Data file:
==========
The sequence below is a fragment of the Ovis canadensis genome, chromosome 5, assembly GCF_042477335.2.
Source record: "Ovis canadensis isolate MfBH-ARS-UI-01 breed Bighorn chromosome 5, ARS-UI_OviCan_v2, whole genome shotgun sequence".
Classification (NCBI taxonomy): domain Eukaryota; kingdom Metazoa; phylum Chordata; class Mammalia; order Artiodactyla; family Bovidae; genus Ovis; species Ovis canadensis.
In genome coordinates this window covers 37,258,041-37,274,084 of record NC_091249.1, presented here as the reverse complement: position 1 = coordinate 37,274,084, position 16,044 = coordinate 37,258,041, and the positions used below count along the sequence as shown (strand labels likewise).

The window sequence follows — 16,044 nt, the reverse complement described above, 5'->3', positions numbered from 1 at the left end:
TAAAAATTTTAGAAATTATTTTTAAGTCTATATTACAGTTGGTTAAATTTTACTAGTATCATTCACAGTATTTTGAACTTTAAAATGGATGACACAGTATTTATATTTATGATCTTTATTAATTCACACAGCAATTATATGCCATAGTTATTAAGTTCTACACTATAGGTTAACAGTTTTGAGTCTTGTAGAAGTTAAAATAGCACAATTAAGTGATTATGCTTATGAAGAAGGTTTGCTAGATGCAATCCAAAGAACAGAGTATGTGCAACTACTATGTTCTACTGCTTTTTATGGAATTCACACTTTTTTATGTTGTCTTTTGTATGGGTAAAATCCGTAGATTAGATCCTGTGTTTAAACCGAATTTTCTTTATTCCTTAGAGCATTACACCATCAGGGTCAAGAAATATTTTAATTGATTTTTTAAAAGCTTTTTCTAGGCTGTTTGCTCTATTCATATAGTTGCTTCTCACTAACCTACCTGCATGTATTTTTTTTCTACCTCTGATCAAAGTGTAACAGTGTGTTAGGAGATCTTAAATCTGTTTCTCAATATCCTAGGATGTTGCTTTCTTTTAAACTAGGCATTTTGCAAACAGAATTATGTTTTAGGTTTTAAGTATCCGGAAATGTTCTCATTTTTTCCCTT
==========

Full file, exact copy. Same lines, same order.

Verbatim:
The sequence below is a fragment of the Ovis canadensis genome, chromosome 5, assembly GCF_042477335.2.
Source record: "Ovis canadensis isolate MfBH-ARS-UI-01 breed Bighorn chromosome 5, ARS-UI_OviCan_v2, whole genome shotgun sequence".
Classification (NCBI taxonomy): domain Eukaryota; kingdom Metazoa; phylum Chordata; class Mammalia; order Artiodactyla; family Bovidae; genus Ovis; species Ovis canadensis.
In genome coordinates this window covers 37,258,041-37,274,084 of record NC_091249.1, presented here as the reverse complement: position 1 = coordinate 37,274,084, position 16,044 = coordinate 37,258,041, and the positions used below count along the sequence as shown (strand labels likewise).

The window sequence follows — 16,044 nt, the reverse complement described above, 5'->3', positions numbered from 1 at the left end:
TAAAAATTTTAGAAATTATTTTTAAGTCTATATTACAGTTGGTTAAATTTTACTAGTATCATTCACAGTATTTTGAACTTTAAAATGGATGACACAGTATTTATATTTATGATCTTTATTAATTCACACAGCAATTATATGCCATAGTTATTAAGTTCTACACTATAGGTTAACAGTTTTGAGTCTTGTAGAAGTTAAAATAGCACAATTAAGTGATTATGCTTATGAAGAAGGTTTGCTAGATGCAATCCAAAGAACAGAGTATGTGCAACTACTATGTTCTACTGCTTTTTATGGAATTCACACTTTTTTATGTTGTCTTTTGTATGGGTAAAATCCGTAGATTAGATCCTGTGTTTAAACCGAATTTTCTTTATTCCTTAGAGCATTACACCATCAGGGTCAAGAAATATTTTAATTGATTTTTTAAAAGCTTTTTCTAGGCTGTTTGCTCTATTCATATAGTTGCTTCTCACTAACCTACCTGCATGTATTTTTTTTCTACCTCTGATCAAAGTGTAACAGTGTGTTAGGAGATCTTAAATCTGTTTCTCAATATCCTAGGATGTTGCTTTCTTTTAAACTAGGCATTTTGCAAACAGAATTATGTTTTAGGTTTTAAGTATCCGGAAATGTTCTCATTTTTTCCCTT